ERIC Number: ED345830
Record Type: RIE
Publication Date: 1991-Sep
Reference Count: N/A
Does More Equal Better, and for Whom? Discourse and Practice in Parent Education.
The ideas, practices, and day-to-day impact of parent education should be critically examined, and Michel Foucault's conception of discourse provides a useful model for doing so. Contemporary discourses about becoming a parent achieve their authority in different ways. In contrast to the child care literature by so-called experts earlier in this century, contemporary writers emphasize their neutrality, seeking to increase parent confidence rather than telling parents how to raise their children. These authors use their academic or medical credentials to establish themselves as authorities, and use various stylistic devices to legitimate their points of view. To examine the effects of contemporary parenting literature on the lives and behaviors of parents, an ethnographic study of a New Zealand family was undertaken during the first year after a child was born. The couple had family living nearby and spent time with them. This was in contrast with the norm portrayed by authors of child care books, who feel that their books are necessary substitutes for the advice traditionally given by members of extended families. Interviews with the couple revealed the importance of social context (for example, the attitudes of their peers) to their position with respect to the child-rearing methods recommended by particular authorities. In one instance, authorities, including a professional nurse and parenting books, were used to legitimate the course of action the parents were taking with respect to their child's sleep patterns. It is concluded that future policies and programs of parent education need to be driven by a concern for the social conditions in which the care of children and parent education occurs. (AC)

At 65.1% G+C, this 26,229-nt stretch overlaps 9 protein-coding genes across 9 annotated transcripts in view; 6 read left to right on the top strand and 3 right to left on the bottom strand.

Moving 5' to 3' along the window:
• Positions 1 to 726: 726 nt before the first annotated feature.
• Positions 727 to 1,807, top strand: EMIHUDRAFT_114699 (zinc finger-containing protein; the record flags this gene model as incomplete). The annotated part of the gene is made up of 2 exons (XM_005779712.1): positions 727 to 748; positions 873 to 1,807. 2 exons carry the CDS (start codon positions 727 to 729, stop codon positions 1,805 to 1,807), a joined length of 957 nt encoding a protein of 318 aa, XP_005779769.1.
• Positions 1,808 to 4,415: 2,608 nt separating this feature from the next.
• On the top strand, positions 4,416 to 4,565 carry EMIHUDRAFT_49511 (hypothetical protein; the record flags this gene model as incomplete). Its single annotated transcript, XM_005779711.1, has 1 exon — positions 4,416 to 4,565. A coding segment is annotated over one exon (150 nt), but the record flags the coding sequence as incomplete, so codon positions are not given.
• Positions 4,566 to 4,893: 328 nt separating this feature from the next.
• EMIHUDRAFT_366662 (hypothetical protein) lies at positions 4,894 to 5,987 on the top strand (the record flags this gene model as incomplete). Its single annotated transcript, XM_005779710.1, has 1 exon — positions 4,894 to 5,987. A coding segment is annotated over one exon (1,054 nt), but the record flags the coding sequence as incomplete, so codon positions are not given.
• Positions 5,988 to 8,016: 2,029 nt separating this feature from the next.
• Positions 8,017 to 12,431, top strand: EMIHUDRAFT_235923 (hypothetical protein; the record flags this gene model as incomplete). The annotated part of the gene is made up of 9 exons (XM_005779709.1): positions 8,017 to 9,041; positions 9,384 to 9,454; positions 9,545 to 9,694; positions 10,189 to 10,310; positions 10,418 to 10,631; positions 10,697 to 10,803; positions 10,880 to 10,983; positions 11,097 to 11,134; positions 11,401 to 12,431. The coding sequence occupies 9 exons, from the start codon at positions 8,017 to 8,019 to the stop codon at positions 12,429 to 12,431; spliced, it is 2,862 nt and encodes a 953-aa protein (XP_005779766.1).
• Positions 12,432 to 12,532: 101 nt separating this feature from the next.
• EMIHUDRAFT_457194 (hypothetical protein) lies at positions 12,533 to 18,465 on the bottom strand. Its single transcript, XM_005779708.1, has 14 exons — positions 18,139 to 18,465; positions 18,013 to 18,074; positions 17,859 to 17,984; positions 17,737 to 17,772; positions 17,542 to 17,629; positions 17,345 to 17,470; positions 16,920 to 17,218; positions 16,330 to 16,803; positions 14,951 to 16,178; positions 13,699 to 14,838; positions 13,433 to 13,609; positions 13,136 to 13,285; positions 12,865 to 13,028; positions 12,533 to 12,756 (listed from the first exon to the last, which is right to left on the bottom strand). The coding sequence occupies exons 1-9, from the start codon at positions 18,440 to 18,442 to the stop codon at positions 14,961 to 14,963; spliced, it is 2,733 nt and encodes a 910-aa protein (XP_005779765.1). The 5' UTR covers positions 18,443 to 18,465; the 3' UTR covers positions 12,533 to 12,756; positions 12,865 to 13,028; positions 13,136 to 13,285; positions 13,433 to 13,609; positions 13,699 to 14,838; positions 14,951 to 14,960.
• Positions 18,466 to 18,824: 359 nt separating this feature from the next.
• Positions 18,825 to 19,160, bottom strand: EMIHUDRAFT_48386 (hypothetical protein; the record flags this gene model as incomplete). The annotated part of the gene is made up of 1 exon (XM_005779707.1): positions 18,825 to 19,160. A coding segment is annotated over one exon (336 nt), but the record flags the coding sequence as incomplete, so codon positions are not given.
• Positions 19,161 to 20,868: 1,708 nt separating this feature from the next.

Publication Type: Opinion Papers
Education Level: N/A
Authoring Institution: N/A
Identifiers: Foucault (Michel); New Zealand
Note: Paper presented at the Early Childhood Convention (5th, Dunedin, New Zealand, September 8-12, 1991).